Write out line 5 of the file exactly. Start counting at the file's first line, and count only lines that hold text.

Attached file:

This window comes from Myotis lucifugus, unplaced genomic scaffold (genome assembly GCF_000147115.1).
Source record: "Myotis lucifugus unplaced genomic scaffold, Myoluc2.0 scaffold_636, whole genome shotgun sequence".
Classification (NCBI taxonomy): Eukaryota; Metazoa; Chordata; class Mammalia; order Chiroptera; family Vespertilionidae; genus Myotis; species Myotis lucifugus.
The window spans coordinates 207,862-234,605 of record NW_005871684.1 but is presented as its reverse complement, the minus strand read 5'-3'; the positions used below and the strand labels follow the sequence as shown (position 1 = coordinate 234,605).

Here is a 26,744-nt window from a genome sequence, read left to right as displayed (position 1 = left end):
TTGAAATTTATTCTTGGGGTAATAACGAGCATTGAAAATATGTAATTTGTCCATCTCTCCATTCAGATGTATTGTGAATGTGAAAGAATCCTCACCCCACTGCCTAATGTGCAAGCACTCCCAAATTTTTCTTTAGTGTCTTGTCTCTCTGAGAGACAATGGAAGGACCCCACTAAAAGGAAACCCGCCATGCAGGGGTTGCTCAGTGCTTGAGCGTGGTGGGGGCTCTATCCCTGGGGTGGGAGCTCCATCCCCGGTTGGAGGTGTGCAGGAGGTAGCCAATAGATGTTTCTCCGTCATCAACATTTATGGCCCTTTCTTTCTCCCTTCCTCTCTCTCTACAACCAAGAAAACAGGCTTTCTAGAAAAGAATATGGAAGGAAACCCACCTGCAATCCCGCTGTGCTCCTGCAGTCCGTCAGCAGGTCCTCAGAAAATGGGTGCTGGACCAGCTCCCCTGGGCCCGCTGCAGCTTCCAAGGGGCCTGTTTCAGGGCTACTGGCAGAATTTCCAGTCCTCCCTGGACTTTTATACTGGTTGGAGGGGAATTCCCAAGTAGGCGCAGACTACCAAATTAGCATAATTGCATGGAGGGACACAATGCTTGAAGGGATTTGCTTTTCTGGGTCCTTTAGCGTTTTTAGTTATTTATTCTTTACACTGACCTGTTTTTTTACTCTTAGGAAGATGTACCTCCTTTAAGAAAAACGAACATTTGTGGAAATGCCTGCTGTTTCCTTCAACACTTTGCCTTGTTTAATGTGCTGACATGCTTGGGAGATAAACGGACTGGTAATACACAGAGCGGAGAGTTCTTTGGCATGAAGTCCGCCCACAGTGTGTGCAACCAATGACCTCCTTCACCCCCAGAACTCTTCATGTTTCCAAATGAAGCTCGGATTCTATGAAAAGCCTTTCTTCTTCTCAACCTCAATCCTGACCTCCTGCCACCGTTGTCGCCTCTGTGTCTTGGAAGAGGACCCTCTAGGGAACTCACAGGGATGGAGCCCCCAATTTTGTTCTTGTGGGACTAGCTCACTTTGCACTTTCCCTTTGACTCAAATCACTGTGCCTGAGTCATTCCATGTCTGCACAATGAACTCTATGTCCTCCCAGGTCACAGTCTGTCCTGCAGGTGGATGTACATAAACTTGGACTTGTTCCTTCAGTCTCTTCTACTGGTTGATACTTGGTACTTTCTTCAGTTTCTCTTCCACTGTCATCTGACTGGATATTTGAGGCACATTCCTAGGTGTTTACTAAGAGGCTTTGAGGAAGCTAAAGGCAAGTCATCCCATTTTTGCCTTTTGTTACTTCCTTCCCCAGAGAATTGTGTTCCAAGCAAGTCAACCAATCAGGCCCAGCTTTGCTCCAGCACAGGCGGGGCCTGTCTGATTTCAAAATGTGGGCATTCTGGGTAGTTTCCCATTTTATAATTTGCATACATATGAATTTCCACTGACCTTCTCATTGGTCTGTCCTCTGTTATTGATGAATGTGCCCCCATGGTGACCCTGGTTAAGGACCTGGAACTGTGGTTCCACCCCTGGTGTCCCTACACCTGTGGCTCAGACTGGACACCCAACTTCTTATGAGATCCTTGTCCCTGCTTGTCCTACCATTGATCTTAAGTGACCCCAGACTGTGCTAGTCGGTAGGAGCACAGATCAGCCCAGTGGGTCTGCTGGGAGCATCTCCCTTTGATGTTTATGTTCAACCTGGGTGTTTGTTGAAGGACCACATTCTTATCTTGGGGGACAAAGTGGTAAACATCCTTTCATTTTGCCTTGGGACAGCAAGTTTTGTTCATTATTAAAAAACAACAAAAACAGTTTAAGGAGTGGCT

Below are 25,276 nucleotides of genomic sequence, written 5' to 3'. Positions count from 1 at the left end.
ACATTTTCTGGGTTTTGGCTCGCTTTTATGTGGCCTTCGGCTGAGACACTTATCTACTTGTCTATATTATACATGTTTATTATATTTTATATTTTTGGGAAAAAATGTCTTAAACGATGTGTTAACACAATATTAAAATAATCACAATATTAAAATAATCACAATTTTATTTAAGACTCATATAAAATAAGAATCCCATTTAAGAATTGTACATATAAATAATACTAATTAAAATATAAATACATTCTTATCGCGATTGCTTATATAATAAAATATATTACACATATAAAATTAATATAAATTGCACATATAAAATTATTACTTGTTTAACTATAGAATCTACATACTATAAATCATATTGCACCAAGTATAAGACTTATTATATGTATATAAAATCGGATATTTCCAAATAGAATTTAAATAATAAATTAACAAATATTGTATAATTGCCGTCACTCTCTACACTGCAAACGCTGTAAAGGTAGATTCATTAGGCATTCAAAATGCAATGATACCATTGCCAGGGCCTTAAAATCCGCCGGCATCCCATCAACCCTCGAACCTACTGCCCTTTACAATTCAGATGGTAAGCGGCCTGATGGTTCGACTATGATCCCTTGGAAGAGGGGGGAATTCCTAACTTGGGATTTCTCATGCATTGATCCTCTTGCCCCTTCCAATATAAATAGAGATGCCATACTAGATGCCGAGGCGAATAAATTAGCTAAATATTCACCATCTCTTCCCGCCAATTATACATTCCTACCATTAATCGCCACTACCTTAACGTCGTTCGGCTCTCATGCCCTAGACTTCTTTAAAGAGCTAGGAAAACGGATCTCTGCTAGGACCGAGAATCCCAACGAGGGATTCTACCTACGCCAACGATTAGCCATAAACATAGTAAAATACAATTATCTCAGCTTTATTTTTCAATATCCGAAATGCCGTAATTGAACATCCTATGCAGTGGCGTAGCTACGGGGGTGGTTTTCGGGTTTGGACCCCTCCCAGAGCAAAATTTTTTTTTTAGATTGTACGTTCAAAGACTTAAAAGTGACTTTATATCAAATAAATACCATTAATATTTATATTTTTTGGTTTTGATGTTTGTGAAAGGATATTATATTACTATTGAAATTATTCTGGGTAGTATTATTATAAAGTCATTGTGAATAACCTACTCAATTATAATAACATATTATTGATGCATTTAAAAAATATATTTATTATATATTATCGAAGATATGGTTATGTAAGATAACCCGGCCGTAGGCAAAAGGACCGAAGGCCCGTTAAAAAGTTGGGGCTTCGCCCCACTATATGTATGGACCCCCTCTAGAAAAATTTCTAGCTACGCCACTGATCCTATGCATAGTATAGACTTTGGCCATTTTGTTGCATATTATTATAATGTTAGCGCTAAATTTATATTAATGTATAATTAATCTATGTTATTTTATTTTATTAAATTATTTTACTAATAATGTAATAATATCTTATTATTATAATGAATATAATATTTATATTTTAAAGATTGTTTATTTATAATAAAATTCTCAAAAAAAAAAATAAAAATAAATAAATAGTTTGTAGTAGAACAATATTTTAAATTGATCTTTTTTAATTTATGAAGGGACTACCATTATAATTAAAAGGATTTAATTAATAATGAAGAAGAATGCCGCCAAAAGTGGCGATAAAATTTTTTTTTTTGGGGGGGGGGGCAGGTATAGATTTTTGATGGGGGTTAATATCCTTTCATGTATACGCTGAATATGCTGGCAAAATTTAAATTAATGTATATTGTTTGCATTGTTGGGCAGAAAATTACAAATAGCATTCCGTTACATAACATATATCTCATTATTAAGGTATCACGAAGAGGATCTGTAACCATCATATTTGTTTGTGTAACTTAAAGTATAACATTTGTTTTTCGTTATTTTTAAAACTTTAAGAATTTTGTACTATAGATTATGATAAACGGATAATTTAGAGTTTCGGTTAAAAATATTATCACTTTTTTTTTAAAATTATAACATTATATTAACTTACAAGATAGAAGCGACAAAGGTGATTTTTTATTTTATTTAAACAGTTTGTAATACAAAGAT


Here is a 26,744-nt window from a genome sequence, read left to right as displayed (position 1 = left end):